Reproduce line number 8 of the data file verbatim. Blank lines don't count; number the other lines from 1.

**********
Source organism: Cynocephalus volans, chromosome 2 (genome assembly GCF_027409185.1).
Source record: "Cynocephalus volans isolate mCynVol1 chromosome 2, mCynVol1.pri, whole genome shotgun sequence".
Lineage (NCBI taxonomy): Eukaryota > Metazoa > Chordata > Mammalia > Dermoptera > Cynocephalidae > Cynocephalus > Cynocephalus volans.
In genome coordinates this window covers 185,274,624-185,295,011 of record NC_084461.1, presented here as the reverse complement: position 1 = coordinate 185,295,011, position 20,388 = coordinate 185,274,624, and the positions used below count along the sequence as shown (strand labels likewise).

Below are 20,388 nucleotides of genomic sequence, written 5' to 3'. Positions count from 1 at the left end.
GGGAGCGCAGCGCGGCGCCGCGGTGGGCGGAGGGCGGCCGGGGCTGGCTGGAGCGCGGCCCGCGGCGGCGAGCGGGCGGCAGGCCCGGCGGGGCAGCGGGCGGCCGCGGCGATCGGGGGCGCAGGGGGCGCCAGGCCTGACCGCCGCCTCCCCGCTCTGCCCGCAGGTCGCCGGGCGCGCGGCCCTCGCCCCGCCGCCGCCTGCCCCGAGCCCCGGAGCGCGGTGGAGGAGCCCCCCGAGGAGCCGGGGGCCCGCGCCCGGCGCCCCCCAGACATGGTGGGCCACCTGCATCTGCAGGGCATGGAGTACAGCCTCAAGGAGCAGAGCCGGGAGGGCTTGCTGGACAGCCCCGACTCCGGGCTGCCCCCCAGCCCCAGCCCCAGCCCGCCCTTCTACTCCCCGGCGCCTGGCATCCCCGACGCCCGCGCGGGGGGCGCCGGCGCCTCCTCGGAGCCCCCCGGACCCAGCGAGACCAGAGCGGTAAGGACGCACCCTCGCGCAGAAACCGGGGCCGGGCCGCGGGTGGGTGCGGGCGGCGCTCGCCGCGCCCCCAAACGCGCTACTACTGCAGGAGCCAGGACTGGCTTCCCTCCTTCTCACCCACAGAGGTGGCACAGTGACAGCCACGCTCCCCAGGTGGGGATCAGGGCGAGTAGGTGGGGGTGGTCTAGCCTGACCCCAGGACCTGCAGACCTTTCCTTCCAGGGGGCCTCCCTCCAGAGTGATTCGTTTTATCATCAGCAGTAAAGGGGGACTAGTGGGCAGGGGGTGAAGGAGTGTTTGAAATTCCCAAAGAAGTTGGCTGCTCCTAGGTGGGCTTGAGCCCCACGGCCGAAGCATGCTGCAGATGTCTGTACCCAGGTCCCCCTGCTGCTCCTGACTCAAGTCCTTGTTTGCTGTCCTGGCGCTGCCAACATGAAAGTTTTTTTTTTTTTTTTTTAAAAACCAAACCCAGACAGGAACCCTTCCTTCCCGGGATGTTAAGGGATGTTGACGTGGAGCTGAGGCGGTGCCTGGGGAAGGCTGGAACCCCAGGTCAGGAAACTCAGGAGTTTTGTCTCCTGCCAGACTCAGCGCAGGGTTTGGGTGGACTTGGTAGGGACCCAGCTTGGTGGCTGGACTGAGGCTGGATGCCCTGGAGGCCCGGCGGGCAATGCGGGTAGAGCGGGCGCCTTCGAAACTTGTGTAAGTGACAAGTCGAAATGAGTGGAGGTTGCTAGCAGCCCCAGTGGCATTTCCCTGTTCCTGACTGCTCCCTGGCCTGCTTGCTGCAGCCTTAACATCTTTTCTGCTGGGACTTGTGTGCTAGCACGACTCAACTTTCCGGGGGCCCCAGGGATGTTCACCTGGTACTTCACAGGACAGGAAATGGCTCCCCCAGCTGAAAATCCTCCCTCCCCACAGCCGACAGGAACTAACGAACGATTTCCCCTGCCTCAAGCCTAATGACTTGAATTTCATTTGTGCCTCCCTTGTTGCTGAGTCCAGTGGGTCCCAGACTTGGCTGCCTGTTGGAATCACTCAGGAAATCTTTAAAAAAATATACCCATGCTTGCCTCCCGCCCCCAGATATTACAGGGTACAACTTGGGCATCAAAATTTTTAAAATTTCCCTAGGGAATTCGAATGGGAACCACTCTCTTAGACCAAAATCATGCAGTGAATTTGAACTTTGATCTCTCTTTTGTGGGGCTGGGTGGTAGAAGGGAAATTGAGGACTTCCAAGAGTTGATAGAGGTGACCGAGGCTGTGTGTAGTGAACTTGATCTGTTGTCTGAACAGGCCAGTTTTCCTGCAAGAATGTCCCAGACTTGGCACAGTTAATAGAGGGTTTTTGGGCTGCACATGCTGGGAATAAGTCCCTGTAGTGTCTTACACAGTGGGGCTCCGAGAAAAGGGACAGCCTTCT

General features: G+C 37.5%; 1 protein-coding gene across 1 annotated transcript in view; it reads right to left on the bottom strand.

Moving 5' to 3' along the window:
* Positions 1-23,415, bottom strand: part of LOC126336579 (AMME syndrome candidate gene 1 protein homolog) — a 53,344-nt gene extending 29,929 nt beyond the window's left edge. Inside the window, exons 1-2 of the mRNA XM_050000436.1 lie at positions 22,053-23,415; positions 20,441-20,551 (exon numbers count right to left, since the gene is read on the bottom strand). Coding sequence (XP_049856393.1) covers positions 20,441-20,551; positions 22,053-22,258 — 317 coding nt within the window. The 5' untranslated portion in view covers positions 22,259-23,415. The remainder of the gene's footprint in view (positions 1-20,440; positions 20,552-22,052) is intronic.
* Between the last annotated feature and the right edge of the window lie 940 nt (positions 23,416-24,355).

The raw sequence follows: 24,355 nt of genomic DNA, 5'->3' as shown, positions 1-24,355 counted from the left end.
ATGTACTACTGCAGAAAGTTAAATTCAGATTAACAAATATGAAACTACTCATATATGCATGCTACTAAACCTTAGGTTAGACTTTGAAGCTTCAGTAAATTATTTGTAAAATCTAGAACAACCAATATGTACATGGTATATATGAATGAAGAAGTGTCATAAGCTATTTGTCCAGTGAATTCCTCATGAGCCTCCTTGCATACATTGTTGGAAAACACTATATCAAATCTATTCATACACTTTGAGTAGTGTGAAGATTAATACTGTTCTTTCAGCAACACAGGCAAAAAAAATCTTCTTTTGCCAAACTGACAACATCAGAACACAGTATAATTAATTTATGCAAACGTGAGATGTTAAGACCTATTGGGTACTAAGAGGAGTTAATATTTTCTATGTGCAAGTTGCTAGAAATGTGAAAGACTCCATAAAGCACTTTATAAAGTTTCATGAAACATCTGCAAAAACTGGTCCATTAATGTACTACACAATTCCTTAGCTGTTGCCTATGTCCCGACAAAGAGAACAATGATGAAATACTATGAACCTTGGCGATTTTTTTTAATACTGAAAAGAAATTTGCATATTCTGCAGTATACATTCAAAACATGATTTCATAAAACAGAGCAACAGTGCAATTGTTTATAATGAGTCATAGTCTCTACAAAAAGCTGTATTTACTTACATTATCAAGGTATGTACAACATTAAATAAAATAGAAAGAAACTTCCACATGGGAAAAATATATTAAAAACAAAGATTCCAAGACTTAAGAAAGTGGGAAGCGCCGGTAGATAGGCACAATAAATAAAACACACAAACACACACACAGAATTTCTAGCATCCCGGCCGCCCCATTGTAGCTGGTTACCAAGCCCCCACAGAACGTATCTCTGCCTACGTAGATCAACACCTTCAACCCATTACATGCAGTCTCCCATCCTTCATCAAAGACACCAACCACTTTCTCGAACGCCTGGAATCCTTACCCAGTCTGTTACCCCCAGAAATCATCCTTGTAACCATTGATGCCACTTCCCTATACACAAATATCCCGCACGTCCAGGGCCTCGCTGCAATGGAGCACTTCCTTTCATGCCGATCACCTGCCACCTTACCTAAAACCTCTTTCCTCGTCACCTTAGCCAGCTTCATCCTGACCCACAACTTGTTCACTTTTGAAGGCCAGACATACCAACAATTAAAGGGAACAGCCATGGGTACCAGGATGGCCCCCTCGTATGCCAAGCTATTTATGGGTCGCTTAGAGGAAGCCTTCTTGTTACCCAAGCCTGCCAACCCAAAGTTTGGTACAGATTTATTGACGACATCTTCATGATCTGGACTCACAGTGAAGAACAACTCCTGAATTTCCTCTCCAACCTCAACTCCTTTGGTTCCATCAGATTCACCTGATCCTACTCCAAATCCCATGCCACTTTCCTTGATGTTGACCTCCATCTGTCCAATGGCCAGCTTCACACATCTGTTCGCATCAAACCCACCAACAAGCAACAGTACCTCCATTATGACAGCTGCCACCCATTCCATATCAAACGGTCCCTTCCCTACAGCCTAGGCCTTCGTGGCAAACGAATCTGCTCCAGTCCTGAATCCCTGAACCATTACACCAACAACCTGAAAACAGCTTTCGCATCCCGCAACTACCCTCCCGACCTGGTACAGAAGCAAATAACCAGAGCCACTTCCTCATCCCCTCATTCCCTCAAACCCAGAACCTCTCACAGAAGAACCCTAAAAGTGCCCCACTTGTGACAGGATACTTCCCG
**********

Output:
Moving 5' to 3' along the window: